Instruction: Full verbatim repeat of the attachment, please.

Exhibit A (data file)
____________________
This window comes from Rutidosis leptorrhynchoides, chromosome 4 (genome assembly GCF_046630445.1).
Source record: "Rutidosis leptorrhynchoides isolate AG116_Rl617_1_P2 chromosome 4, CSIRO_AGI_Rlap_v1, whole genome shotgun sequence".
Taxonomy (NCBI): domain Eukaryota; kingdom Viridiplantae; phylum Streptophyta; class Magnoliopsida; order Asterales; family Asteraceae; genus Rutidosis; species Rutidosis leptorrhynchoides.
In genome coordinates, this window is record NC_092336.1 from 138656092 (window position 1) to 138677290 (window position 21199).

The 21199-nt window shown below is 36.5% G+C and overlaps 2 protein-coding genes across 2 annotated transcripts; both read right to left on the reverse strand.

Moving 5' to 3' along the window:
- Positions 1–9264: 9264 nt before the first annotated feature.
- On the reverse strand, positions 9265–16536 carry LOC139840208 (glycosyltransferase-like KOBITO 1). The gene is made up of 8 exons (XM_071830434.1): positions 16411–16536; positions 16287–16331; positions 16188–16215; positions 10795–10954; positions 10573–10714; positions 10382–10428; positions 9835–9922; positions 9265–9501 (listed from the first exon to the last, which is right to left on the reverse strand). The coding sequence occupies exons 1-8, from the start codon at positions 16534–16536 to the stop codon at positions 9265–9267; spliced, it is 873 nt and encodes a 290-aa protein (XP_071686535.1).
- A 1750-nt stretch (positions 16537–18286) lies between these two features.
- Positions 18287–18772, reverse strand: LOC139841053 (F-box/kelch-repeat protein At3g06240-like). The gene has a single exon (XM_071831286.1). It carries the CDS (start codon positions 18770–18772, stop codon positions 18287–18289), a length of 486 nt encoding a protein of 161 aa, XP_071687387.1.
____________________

This window comes from Rutidosis leptorrhynchoides, chromosome 4 (genome assembly GCF_046630445.1).
Source record: "Rutidosis leptorrhynchoides isolate AG116_Rl617_1_P2 chromosome 4, CSIRO_AGI_Rlap_v1, whole genome shotgun sequence".
Taxonomy (NCBI): domain Eukaryota; kingdom Viridiplantae; phylum Streptophyta; class Magnoliopsida; order Asterales; family Asteraceae; genus Rutidosis; species Rutidosis leptorrhynchoides.
In genome coordinates, this window is record NC_092336.1 from 138656092 (window position 1) to 138677290 (window position 21199).

The 21199-nt window shown below is 36.5% G+C and overlaps 2 protein-coding genes across 2 annotated transcripts; both read right to left on the reverse strand.

Moving 5' to 3' along the window:
- Positions 1–9264: 9264 nt before the first annotated feature.
- On the reverse strand, positions 9265–16536 carry LOC139840208 (glycosyltransferase-like KOBITO 1). The gene is made up of 8 exons (XM_071830434.1): positions 16411–16536; positions 16287–16331; positions 16188–16215; positions 10795–10954; positions 10573–10714; positions 10382–10428; positions 9835–9922; positions 9265–9501 (listed from the first exon to the last, which is right to left on the reverse strand). The coding sequence occupies exons 1-8, from the start codon at positions 16534–16536 to the stop codon at positions 9265–9267; spliced, it is 873 nt and encodes a 290-aa protein (XP_071686535.1).
- A 1750-nt stretch (positions 16537–18286) lies between these two features.
- Positions 18287–18772, reverse strand: LOC139841053 (F-box/kelch-repeat protein At3g06240-like). The gene has a single exon (XM_071831286.1). It carries the CDS (start codon positions 18770–18772, stop codon positions 18287–18289), a length of 486 nt encoding a protein of 161 aa, XP_071687387.1.